Hong Kong launches its crypto ETFs


  • Hong Kong launched the first crypto-related Bitcoin and Ethereum ETFs.
  • ETFs began trading at HK$7.77.
  • The policy aims to promote the growth of cryptocurrencies and NFTs in Hong Kong.

Hong Kong announces the first crypto-related Bitcoin and Ethereum ETFs, reflecting the city’s apparent intention to become a massive worldwide digital asset center, shared Animoca Brands chairman, Yat Siu via a tweet on December 20, 2022.

The Financial Services and Treasury Bureau published a policy document on October 31, 2022, to encourage the long-term growth of digital currencies and crypto networks (NFTs) in Hong Kong.

On Friday, Hong Kong launched its first two exchange-traded funds for virtual currencies, fulfilling a vow pledged in October to transform the city into a global digital asset center rivaling Singapore.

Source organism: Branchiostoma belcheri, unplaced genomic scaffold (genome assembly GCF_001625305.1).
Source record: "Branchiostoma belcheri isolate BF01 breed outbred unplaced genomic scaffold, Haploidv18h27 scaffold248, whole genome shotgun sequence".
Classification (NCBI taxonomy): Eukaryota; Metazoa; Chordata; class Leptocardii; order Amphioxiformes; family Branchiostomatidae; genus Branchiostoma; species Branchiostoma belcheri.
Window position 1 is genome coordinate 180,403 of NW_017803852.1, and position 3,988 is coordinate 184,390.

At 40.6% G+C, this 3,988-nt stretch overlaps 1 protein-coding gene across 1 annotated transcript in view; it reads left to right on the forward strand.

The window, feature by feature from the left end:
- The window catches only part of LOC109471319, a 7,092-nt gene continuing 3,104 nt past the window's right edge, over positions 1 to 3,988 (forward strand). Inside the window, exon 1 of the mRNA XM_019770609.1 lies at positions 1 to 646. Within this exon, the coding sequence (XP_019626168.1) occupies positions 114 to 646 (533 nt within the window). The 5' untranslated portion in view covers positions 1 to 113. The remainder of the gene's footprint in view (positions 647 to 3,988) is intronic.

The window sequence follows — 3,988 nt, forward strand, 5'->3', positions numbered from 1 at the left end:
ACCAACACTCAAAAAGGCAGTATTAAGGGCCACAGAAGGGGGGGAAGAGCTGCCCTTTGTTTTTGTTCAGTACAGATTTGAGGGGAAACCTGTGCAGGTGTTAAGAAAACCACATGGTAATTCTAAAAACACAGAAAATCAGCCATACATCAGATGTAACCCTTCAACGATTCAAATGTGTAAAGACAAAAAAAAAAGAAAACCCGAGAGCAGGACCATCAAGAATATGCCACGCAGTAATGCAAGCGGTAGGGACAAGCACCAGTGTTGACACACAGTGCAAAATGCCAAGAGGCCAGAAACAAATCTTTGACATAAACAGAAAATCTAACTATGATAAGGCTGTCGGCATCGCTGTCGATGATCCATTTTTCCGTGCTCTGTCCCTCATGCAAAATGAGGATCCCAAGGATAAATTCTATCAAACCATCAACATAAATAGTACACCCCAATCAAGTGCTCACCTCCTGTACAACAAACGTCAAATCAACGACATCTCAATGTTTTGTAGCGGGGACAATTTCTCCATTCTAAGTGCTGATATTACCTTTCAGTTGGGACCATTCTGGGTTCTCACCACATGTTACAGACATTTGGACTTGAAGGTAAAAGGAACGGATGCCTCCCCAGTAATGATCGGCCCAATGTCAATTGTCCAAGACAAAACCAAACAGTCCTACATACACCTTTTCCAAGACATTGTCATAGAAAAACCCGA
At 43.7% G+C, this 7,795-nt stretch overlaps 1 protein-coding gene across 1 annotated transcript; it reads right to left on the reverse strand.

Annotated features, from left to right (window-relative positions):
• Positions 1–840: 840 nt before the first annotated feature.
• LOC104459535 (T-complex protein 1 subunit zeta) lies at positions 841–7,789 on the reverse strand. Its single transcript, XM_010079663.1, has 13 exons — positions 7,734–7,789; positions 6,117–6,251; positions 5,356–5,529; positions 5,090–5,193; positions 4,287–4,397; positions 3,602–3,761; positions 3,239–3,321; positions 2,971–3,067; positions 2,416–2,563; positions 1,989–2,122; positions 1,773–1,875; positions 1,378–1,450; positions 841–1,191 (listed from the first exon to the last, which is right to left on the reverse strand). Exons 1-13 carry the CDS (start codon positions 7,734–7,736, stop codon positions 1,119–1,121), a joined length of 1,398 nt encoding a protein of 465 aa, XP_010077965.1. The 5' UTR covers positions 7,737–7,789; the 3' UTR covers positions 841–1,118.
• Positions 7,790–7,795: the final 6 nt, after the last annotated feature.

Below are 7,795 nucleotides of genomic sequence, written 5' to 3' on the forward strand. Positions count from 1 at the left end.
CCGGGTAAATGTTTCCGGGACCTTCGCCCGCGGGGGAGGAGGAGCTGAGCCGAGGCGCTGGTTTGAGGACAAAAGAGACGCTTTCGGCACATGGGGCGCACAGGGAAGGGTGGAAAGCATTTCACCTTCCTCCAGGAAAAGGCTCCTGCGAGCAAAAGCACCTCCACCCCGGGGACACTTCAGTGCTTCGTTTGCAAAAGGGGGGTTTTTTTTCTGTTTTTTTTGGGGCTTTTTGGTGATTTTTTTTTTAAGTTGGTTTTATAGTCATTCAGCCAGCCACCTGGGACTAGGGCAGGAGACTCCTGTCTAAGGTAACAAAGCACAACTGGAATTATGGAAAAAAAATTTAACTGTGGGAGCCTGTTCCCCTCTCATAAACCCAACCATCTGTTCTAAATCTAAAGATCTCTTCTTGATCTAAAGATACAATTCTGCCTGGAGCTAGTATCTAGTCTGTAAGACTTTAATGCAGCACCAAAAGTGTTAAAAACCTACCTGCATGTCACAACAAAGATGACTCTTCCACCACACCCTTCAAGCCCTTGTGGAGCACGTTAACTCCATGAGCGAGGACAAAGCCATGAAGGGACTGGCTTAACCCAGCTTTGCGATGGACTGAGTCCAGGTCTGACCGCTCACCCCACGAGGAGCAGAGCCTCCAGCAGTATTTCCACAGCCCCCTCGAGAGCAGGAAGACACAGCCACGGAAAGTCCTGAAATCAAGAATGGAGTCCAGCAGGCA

After amassing about $79 million in initial investments, the ETFs earned minor gains on their launch. CSOP Asset Management’s bitcoin and ether futures ETFs garnered $58.9 million and $19.7 million, respectively, in advance of their listings, according to an announcement by the Hong Kong-based firm. 

Chicago Mercantile Exchange bitcoin agreements are mirrored in the ETFs for traders in the Chicago area. On Friday, all ETFs launched at HK$7.77 ($1) per unit and ended 0.5% higher.

The launch is a significant step toward Hong Kong’s goal of becoming a crypto center, despite falling virtual asset valuations and signs of turbulence in the sector. 

Hong Kong’s attempt to create crypto ETFs and make it simpler for regular traders to exchange digital content comes after years of harsher rules than Singapore, despite the latter’s recent announcement that it aims to crack down on unethical behavior in the sector.

When other significant areas are “developing a more comprehensive regulatory structure,” they perceive circumstances for additional relaxation since we already have one. They are thrilled about the possibilities in the digital asset market, according to Leung, who spoke at a conference last month.

An upgrade to the city’s anti-money laundering ordinance, enacted last week and expected to take effect next year, would need virtual-asset internet services to follow the rules before being granted an operating license.